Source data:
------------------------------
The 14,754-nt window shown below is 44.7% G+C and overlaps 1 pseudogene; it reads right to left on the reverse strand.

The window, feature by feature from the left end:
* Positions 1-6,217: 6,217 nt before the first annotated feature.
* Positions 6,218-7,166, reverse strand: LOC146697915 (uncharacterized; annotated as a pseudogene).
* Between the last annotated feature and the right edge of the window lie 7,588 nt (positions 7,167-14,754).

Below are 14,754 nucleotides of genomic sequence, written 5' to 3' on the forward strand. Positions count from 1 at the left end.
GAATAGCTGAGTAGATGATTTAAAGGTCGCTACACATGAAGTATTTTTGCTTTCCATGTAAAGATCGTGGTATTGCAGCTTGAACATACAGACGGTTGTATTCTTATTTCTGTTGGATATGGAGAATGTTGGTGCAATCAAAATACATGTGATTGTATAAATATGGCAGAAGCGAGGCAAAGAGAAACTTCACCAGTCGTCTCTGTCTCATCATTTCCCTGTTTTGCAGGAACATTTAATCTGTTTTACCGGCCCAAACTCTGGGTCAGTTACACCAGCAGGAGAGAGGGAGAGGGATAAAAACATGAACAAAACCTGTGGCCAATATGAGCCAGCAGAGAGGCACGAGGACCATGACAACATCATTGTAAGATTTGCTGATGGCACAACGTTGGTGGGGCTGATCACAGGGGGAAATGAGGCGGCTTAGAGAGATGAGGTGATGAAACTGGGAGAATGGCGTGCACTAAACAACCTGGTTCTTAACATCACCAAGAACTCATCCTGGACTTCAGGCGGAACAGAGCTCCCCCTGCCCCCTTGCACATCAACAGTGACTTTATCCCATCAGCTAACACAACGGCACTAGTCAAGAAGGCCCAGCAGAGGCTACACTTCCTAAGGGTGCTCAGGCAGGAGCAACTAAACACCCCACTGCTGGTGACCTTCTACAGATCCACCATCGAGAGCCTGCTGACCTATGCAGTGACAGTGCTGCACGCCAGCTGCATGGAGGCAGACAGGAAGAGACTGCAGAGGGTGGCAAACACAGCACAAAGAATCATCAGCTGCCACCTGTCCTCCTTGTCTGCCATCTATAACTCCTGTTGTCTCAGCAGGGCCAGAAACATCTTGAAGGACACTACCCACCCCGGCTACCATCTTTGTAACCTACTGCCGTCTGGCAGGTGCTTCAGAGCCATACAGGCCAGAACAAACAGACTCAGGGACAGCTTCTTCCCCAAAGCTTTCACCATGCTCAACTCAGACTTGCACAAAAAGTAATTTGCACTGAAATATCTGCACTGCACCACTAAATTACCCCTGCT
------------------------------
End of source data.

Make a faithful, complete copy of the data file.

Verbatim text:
The 14,754-nt window shown below is 44.7% G+C and overlaps 1 pseudogene; it reads right to left on the reverse strand.

The window, feature by feature from the left end:
* Positions 1-6,217: 6,217 nt before the first annotated feature.
* Positions 6,218-7,166, reverse strand: LOC146697915 (uncharacterized; annotated as a pseudogene).
* Between the last annotated feature and the right edge of the window lie 7,588 nt (positions 7,167-14,754).

Below are 14,754 nucleotides of genomic sequence, written 5' to 3' on the forward strand. Positions count from 1 at the left end.
GAATAGCTGAGTAGATGATTTAAAGGTCGCTACACATGAAGTATTTTTGCTTTCCATGTAAAGATCGTGGTATTGCAGCTTGAACATACAGACGGTTGTATTCTTATTTCTGTTGGATATGGAGAATGTTGGTGCAATCAAAATACATGTGATTGTATAAATATGGCAGAAGCGAGGCAAAGAGAAACTTCACCAGTCGTCTCTGTCTCATCATTTCCCTGTTTTGCAGGAACATTTAATCTGTTTTACCGGCCCAAACTCTGGGTCAGTTACACCAGCAGGAGAGAGGGAGAGGGATAAAAACATGAACAAAACCTGTGGCCAATATGAGCCAGCAGAGAGGCACGAGGACCATGACAACATCATTGTAAGATTTGCTGATGGCACAACGTTGGTGGGGCTGATCACAGGGGGAAATGAGGCGGCTTAGAGAGATGAGGTGATGAAACTGGGAGAATGGCGTGCACTAAACAACCTGGTTCTTAACATCACCAAGAACTCATCCTGGACTTCAGGCGGAACAGAGCTCCCCCTGCCCCCTTGCACATCAACAGTGACTTTATCCCATCAGCTAACACAACGGCACTAGTCAAGAAGGCCCAGCAGAGGCTACACTTCCTAAGGGTGCTCAGGCAGGAGCAACTAAACACCCCACTGCTGGTGACCTTCTACAGATCCACCATCGAGAGCCTGCTGACCTATGCAGTGACAGTGCTGCACGCCAGCTGCATGGAGGCAGACAGGAAGAGACTGCAGAGGGTGGCAAACACAGCACAAAGAATCATCAGCTGCCACCTGTCCTCCTTGTCTGCCATCTATAACTCCTGTTGTCTCAGCAGGGCCAGAAACATCTTGAAGGACACTACCCACCCCGGCTACCATCTTTGTAACCTACTGCCGTCTGGCAGGTGCTTCAGAGCCATACAGGCCAGAACAAACAGACTCAGGGACAGCTTCTTCCCCAAAGCTTTCACCATGCTCAACTCAGACTTGCACAAAAAGTAATTTGCACTGAAATATCTGCACTGCACCACTAAATTACCCCTGCT